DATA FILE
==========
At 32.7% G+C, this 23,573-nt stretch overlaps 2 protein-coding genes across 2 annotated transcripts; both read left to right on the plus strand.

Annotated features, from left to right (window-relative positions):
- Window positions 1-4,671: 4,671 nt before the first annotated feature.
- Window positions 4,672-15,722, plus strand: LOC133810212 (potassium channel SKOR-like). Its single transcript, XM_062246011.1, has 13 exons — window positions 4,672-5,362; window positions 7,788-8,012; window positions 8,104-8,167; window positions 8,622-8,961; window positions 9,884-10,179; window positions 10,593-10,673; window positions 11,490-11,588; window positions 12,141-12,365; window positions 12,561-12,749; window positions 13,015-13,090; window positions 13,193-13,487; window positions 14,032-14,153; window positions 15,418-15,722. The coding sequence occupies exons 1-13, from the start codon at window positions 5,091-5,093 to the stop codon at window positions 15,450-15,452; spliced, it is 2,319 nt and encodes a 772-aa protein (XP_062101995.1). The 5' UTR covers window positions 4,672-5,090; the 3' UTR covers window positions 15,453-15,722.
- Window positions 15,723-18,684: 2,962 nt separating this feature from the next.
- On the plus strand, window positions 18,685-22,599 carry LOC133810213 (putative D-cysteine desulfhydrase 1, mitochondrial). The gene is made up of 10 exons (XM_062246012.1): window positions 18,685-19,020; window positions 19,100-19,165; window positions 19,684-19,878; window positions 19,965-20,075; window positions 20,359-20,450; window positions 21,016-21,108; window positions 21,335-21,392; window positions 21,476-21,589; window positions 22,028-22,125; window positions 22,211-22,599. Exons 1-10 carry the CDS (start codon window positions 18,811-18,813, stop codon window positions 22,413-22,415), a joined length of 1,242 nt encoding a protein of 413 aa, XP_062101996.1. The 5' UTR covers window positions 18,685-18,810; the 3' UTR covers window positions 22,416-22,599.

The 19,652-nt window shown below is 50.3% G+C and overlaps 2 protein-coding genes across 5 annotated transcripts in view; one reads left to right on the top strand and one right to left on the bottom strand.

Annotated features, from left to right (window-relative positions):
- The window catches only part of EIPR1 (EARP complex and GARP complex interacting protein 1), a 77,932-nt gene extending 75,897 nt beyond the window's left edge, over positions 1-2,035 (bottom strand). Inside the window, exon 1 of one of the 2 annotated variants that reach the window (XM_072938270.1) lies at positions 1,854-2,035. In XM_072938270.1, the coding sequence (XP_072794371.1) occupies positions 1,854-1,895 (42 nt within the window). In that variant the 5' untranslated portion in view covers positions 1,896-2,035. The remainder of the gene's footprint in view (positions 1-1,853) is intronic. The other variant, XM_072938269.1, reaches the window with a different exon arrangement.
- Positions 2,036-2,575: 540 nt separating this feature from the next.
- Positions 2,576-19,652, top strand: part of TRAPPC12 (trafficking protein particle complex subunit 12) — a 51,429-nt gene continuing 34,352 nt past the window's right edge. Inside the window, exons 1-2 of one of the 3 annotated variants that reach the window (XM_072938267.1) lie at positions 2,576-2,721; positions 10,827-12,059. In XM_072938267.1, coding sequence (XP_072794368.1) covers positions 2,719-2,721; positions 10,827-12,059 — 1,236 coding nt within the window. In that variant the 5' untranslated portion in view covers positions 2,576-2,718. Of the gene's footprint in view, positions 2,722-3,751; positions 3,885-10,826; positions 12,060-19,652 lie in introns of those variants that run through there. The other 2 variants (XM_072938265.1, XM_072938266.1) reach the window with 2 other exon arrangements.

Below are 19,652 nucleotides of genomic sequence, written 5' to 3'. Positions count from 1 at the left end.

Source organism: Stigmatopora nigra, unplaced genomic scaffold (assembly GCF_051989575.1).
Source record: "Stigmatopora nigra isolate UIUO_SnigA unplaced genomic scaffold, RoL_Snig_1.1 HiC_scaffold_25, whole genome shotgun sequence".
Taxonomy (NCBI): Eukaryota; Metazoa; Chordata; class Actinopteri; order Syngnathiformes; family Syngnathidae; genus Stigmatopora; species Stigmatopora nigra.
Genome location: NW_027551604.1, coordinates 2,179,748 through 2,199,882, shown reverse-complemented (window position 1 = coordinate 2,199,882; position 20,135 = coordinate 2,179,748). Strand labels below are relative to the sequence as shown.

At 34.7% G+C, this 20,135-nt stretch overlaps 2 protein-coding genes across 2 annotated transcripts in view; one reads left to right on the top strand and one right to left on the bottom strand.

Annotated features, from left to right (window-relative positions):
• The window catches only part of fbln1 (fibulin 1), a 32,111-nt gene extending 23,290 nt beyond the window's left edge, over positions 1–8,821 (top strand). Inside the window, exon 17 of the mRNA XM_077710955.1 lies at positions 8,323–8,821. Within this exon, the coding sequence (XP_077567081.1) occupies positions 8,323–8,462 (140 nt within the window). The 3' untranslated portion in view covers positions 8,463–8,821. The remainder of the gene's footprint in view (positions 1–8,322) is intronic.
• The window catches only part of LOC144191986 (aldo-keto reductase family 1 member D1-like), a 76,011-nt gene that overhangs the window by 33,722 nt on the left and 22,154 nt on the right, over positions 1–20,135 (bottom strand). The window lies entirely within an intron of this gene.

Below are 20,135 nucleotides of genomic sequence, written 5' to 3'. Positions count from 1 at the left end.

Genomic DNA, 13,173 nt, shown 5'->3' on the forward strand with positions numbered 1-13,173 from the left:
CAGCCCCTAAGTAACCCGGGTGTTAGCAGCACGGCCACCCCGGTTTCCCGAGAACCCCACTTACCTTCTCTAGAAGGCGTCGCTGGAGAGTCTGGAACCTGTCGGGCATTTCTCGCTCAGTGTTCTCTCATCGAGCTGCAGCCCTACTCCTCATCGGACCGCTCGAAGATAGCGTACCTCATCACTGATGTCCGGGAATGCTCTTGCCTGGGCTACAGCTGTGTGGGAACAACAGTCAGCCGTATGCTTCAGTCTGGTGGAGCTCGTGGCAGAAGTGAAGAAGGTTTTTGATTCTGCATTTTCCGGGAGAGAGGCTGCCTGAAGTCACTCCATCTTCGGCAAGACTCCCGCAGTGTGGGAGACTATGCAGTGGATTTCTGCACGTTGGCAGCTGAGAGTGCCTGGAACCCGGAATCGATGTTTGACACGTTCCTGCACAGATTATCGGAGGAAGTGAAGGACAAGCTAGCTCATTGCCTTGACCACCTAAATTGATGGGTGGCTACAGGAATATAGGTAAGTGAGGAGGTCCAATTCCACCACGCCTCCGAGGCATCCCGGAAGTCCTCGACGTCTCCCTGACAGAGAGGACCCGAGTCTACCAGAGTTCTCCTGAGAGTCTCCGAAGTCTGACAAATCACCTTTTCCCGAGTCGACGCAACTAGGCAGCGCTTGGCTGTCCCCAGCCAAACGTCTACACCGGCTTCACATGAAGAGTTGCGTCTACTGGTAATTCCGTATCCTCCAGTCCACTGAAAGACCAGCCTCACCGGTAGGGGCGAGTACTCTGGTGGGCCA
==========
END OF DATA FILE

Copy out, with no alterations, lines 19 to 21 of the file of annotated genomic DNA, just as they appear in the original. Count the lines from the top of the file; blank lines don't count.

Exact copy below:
• The window catches only part of fbln1 (fibulin 1), a 32,111-nt gene extending 23,290 nt beyond the window's left edge, over positions 1–8,821 (top strand). Inside the window, exon 17 of the mRNA XM_077710955.1 lies at positions 8,323–8,821. Within this exon, the coding sequence (XP_077567081.1) occupies positions 8,323–8,462 (140 nt within the window). The 3' untranslated portion in view covers positions 8,463–8,821. The remainder of the gene's footprint in view (positions 1–8,322) is intronic.
• The window catches only part of LOC144191986 (aldo-keto reductase family 1 member D1-like), a 76,011-nt gene that overhangs the window by 33,722 nt on the left and 22,154 nt on the right, over positions 1–20,135 (bottom strand). The window lies entirely within an intron of this gene.

Below are 20,135 nucleotides of genomic sequence, written 5' to 3'. Positions count from 1 at the left end.